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Foreword

Foreword

Freedom is not an abstract concept in business.

The success of any industry is almost directly related to the degree of freedom the suppliers and the customers of that industry enjoy. Just compare the innovation in the U.S. telephone business since AT&T lost its monopoly control over American consumers with the previously slow pace of innovation when those customers had no freedom to choose.

The world's best example of the benefits of freedom in business is a comparison of the computer hardware business and the computer software business. In computer hardware, where freedom reigns for both suppliers and consumers alike on a global scale, the industry generates the fastest innovation in product and customer value the world has ever seen. In the computer software industry, on the other hand, change is measured in decades. The office suite, the 1980s killer application, wasn't challenged until the 1990s with the introduction of the web browser and server.

Open-source software brings to the computer software industry even greater freedom than the hardware manufacturers and consumers have enjoyed.

Computer languages are called languages because they are just that. They enable the educated members of our society (in this case, programmers) to build and communicate ideas that benefit the other members of our society, including other programmers. Legally restricting access to knowledge of the infrastructure that our society increasingly relies on (via the proprietary binary-only software licenses our industry historically has used) results in less freedom and slower innovation.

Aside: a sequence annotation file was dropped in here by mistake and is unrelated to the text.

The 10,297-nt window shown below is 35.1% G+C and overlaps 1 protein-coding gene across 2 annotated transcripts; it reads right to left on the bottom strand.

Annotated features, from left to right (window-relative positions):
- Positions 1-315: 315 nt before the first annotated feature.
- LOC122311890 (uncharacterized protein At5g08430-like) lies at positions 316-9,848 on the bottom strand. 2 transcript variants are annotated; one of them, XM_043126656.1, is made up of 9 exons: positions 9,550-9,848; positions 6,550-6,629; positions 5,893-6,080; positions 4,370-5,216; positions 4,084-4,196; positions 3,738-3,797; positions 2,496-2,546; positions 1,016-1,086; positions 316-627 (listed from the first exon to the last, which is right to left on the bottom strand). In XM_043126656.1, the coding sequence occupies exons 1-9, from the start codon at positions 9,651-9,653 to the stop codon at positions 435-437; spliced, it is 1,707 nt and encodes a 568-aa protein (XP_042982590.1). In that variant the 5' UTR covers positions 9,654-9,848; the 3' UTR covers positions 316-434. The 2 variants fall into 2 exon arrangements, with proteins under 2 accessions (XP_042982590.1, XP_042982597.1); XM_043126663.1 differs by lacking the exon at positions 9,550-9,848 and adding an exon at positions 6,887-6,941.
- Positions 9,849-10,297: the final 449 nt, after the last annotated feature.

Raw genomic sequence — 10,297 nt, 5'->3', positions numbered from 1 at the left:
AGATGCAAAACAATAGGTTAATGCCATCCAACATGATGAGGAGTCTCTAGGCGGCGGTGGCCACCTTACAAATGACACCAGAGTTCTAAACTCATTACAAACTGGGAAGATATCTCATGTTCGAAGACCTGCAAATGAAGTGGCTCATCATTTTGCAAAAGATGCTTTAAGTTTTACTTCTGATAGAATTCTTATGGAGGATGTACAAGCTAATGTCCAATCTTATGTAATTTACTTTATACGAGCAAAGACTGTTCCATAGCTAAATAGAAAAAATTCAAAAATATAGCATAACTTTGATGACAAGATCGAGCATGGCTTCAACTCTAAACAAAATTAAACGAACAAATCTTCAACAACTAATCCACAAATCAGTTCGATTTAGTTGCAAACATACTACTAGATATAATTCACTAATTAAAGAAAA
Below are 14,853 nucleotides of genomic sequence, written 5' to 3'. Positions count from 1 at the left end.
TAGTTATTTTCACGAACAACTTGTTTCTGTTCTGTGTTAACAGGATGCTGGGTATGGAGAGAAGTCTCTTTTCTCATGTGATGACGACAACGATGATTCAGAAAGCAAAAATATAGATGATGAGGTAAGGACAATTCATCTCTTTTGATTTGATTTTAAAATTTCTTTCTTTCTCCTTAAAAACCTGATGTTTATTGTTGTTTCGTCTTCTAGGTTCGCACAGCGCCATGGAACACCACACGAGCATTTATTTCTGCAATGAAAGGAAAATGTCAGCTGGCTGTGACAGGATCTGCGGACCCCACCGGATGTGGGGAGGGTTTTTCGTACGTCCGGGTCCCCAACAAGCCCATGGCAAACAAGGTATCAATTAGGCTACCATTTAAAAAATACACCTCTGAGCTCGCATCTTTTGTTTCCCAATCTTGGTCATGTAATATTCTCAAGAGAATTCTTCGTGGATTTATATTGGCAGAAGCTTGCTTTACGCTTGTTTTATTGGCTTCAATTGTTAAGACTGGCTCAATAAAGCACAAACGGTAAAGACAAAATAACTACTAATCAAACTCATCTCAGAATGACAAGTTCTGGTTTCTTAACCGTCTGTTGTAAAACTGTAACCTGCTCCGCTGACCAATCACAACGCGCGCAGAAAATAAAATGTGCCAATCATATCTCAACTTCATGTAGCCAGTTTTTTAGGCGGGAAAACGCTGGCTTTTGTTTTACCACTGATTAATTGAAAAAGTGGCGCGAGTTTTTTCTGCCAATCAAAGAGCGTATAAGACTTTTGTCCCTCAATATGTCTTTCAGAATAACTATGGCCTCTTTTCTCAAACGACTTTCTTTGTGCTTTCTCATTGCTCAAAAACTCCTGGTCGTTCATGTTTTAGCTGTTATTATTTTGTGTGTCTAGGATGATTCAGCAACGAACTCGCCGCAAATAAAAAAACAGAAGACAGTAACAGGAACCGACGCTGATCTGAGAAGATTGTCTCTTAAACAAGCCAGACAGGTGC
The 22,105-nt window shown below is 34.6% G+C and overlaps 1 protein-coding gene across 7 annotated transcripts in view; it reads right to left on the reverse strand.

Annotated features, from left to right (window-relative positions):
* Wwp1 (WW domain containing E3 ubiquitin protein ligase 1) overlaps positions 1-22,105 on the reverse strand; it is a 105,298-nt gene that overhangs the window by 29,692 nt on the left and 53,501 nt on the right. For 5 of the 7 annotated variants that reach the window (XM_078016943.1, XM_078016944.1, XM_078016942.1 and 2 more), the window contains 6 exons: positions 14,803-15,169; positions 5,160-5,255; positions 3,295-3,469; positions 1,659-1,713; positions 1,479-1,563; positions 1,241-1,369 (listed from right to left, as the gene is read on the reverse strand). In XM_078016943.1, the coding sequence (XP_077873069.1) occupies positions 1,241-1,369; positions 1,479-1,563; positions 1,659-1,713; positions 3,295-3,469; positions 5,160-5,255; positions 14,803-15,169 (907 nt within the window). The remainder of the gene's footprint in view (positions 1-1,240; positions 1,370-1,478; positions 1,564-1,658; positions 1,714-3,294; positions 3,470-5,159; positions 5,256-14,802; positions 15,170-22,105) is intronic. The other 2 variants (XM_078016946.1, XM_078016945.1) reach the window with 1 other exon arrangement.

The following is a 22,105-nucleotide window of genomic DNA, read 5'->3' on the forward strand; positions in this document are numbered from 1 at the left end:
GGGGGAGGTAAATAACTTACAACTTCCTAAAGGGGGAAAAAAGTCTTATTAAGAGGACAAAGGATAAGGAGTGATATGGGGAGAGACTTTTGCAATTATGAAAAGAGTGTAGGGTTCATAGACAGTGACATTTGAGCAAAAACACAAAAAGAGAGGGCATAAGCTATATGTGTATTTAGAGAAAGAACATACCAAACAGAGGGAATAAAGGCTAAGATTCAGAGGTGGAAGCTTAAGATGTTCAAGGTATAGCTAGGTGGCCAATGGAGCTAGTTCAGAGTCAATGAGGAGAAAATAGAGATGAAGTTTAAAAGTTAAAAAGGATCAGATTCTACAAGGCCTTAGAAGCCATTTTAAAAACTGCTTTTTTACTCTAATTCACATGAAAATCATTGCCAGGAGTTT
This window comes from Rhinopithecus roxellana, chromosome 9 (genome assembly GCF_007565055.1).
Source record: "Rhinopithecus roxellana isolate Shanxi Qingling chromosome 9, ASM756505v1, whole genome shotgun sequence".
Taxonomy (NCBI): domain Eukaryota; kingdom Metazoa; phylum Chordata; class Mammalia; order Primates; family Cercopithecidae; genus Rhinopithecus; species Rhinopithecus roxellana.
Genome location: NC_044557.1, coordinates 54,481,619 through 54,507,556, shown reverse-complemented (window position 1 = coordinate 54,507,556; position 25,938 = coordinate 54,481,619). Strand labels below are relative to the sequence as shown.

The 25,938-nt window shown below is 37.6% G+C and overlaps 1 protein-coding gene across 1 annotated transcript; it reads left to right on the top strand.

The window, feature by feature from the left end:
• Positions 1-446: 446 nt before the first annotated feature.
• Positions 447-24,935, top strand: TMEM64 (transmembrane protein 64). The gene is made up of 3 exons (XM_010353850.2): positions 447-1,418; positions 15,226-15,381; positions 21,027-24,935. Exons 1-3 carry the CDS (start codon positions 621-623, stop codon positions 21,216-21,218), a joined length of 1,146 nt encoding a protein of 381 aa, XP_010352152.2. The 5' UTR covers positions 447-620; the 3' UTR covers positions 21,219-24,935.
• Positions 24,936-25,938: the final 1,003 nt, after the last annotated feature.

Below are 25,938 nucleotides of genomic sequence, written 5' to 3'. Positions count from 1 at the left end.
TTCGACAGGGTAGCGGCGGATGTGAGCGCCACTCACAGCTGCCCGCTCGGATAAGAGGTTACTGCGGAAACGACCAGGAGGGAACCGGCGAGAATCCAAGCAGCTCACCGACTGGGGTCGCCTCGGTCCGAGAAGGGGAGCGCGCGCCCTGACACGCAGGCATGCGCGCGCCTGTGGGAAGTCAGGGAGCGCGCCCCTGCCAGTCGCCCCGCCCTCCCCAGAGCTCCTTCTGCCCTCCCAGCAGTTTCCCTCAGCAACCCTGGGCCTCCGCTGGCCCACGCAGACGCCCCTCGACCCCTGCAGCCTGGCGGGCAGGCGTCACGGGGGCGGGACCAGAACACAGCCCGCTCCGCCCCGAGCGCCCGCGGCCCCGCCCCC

Open source represents some revolutionary concepts being thrown at an industry that thought it had all of its fundamental structures worked out. It gives customers control over the technologies they use, instead of enabling the vendors to control their customers through restricting access to the code behind the technologies. Supplying open-source tools to the market will require new business models. But by delivering unique benefits to the market, those companies that develop the business models will be very successful competing with companies that attempt to retain control over their customers.

There have always been two things that would be required if open-source software was to materially change the world: one was for open-source software to become widely used and the other was that the benefits this software development model supplied to its users had to be communicated and understood.

This is Eric Raymond's great contribution to the success of the open-source software revolution, to the adoption of Linux-based operating systems, and to the success of open-source users and the companies that supply them. Eric's ability to explain clearly, effectively, and accurately the benefits of this revolutionary software development model has been central to the success of this revolution.

Bob Young, Chairman and CEO, Red Hat, Inc.

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